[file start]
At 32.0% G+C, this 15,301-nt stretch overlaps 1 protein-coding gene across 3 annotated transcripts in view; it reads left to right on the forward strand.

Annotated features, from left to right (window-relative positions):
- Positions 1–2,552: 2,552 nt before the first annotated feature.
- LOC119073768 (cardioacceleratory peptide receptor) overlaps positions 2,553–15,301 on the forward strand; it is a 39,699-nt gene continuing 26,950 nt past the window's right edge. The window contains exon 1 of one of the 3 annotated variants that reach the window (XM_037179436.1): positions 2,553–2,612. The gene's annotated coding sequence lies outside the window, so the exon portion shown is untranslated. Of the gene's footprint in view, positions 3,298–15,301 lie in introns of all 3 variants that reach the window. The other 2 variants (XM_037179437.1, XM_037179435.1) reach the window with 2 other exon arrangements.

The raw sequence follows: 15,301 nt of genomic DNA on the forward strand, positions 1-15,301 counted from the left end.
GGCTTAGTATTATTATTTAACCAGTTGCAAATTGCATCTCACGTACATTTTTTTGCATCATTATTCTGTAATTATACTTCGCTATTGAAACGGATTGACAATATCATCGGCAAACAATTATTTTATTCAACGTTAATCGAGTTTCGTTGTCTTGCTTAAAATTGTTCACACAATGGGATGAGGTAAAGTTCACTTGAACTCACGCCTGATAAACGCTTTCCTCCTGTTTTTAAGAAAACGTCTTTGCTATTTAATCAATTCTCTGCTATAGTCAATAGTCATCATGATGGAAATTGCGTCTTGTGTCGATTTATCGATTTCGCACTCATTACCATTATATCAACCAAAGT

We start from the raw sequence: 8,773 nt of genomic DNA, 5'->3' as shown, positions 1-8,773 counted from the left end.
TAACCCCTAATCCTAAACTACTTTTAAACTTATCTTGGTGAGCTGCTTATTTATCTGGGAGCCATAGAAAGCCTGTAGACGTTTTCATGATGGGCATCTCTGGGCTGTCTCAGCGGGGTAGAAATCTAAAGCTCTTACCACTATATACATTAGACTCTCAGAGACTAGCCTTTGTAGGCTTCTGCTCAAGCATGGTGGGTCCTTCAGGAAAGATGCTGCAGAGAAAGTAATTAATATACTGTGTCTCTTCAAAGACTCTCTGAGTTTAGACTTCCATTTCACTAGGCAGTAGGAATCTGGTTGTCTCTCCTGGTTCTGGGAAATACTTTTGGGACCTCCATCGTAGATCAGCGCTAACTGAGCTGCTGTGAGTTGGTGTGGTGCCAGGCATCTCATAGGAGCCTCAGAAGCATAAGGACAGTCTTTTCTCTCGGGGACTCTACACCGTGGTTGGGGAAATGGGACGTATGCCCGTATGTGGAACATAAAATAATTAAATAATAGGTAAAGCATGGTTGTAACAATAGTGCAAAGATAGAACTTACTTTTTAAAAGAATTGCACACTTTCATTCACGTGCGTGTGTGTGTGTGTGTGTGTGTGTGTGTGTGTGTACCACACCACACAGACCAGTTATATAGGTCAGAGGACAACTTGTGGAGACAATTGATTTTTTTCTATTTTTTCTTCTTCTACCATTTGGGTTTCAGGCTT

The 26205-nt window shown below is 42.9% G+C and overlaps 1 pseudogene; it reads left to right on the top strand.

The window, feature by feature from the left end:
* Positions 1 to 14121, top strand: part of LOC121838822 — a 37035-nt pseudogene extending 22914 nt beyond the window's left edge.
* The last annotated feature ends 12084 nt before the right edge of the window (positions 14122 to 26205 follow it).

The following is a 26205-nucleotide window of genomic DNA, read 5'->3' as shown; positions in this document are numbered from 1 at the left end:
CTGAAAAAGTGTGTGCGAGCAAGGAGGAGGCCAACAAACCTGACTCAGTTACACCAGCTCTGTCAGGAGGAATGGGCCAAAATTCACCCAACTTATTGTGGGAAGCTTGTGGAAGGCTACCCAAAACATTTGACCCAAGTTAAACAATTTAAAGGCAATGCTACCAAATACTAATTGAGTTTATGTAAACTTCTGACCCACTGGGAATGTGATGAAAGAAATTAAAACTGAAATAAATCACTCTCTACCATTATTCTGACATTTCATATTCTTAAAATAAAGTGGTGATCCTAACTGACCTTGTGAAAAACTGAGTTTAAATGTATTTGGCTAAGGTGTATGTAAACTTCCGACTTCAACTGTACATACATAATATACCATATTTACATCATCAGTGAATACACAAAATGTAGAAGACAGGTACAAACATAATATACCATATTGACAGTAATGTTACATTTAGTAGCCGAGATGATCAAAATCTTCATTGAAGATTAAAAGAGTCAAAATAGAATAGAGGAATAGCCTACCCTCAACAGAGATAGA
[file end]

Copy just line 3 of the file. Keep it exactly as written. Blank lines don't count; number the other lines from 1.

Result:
- Positions 1–2,552: 2,552 nt before the first annotated feature.